Tim Hortons charges 2.50 for a bacon and egg biscuit, and I've had it - it's yummy. Is it worth almost double what it costs to make breakfast for a whole week? No. Even if you decide to slice this open, fry and egg and make a sandwich you're still WAY ahead of the game. This batch made 13 biscuits and cost a little under 1.50 for the whole thing (that's a mere 11 cents each). If you do cook an egg, they average 40c each which would bring you to a grand total of 51 cents for brekkie!


I started with a basic biscuit recipe from a Depression Era cookbook my Mom gave me:


2 c flour

1/2 tsp salt

4 tsp baking powder

2 Tbsp shortening

3/4 cup milk (or mix milk and water)


Sift dry ingredients together and cut shortening into flour mix with fingers or pastry cutter.


I added scraps of cheese that were in my deli drawer (maybe 1/4 cup of mixed shredded cheeses), and a tsp of dried herbs. I used my Epicure Tapinade mix, but you can add whatever you like - chives, garlic, basil are all good for this recipe. Once the bacon was cooked and cooled I chopped it into tiny pieces (as small as bacon bits) and added it to the dry biscuits BEFORE adding my milk. I've heard of people cooking breakfast sausage, chopping it up and putting them in biscuits as well.... could be yummy. This is also a good opportunity to use up any leftover chicken, steak, etc. you may have in your fridge from a previous dinner. Don't make it too deluxe or you'll never go back to "normal" biscuits again.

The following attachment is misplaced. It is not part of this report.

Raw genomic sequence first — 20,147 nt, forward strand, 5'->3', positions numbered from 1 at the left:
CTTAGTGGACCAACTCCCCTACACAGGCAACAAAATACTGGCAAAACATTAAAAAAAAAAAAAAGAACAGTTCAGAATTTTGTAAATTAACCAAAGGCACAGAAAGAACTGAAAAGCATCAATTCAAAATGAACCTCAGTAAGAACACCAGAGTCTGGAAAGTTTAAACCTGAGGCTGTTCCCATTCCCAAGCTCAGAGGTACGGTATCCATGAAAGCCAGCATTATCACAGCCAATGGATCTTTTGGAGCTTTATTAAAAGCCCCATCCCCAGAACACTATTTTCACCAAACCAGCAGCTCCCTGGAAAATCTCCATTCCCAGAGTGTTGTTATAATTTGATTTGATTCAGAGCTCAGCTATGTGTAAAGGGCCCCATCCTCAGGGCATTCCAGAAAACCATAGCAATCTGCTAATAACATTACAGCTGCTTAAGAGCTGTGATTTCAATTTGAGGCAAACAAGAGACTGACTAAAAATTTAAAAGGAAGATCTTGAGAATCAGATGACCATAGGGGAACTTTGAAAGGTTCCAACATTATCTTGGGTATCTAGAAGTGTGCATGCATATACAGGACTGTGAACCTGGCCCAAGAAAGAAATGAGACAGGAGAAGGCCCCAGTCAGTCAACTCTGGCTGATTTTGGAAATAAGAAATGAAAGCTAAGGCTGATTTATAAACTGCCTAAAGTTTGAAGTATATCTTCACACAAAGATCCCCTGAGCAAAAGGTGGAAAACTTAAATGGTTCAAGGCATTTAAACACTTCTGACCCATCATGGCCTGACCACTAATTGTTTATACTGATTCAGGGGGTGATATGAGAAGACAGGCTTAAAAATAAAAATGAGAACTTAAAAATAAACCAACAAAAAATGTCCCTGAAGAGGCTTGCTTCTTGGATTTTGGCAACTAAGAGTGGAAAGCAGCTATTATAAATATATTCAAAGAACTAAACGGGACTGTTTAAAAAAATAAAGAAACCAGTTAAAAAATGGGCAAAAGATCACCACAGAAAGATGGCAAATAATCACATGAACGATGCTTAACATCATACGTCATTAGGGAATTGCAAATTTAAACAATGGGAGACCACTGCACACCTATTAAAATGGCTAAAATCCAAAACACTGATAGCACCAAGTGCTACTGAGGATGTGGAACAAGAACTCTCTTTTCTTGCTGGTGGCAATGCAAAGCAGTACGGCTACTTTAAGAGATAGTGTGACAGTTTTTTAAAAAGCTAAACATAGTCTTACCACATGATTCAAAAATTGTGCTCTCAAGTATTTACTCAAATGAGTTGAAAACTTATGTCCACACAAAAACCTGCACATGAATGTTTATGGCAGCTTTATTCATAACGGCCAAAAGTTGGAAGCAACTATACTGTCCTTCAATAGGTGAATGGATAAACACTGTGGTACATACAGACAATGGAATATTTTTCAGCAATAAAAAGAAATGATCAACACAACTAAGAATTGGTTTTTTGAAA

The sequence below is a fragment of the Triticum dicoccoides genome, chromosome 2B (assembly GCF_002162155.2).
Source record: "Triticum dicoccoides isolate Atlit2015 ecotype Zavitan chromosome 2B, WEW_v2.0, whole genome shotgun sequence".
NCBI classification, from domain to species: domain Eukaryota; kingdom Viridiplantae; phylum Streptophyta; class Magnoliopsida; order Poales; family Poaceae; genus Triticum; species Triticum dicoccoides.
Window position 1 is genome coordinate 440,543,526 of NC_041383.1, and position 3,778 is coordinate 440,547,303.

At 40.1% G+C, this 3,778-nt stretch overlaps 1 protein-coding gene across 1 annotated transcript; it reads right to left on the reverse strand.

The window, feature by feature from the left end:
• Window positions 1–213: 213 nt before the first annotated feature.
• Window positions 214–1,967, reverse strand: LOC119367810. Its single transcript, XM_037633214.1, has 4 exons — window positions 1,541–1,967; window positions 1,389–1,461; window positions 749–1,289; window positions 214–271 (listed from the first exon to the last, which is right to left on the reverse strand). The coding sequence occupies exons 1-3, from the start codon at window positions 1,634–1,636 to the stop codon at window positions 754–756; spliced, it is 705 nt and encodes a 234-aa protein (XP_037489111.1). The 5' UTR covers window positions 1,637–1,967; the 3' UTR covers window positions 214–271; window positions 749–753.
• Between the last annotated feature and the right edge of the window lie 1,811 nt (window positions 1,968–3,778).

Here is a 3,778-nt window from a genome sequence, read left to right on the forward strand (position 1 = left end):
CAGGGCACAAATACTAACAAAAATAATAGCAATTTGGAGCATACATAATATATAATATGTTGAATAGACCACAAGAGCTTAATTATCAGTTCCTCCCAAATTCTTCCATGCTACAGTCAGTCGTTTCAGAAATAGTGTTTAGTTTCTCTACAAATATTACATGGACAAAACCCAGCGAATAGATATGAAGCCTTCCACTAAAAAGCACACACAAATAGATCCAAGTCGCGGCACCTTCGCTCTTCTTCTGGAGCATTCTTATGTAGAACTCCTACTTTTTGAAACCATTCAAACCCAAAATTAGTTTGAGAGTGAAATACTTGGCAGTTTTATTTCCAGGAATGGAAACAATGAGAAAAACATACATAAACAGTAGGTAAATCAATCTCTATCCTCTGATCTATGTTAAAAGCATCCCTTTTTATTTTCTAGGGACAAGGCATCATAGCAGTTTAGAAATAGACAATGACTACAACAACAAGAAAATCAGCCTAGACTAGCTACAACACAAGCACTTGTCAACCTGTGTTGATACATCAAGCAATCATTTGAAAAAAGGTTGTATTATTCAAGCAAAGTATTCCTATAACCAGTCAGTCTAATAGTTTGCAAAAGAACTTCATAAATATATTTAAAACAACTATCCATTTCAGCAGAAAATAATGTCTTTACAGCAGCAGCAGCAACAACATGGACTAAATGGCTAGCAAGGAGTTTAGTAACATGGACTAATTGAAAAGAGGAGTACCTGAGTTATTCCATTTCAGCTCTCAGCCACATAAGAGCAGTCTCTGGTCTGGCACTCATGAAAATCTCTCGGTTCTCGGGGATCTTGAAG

Add milk and mix until it needs a brief "kneading". You may find you need more milk/water than the recipe calls for. In this case, add it 1tsp at a time (like pie crust) until it reaches desired consistency.


After a quick knead on floured board, roll out to 1/2" - 3/4" thick and cut with biscuit cutter or floured glass.


The recipe calls for these to be baked at 425F for 12-15 minutes, but our oven is at 350 for the cabbage rolls. I bumped my oven to 375 for the biscuits and cooked them for 20 minutes, turning it back to 350 when they were done. Brush with water or milk when out of oven (if desired) to keep the tops soft.


For a little treat, here's an exerpt from my Depression Era cookbook:


"The chief requirements for "good biscuits" are: 1. Very soft dough, so soft as to be almost sticky; 2. Very little handling, because much manipulation destroys their lightness; 3. A very quick oven. If biscuits are not allowed to touch each other in the pan, they will be lighter and more delicate than when placed close together."


You'd think that would be enough for the day, but my two youngest aren't keen on cabbage rolls and I'd like to make a sort of bruchetta to go with the meal.


Bruschetta and Garlic Bread


Make a batch of my basic pizza dough, if necessary cut the rising time to 1/2 hour.


Shape your dough into the classic pizza circle/oval.


Finely mince garlic and cook in a little bit of butter until soft. If you belong to my family, you may want to use an awful lot of garlic here.


When garlic is soft, add a few chunks of butter (maybe 2-3tbsp) and let soften until half way melted. Remove from heat (you may want to transfer it into a small bowl) with a hand blender or fork, begin to "mash" the butter and garlic. Because half of it is melted and half is not, it will make a creamy butter/garlic paste you can then use to top your pizza dough.


After spreading your garlic butter, sprinkle with shredded cheese. How much you use is optional.


You can bake this as-is for a garlic/cheese bread, or go the extra mile and top it with bruschetta topping. There are toppings in your refrigerated section of the grocery store, the canned aisle, the tomato sauce aisle - pretty much everywhere. You can also make your own, but since I have a jar I got on sale I'm going to use that and call it a day!


You're going to need to bump your oven up for this bread, so when its almost time to eat - turn the oven up to 450F, take the cabbage rolls out and leave the tin on the top so it can begin to cool but not get too cool. The bruschetta/garlic bread should take 12-15 minutes to cook - serve piping hot with delicious cabbage rolls!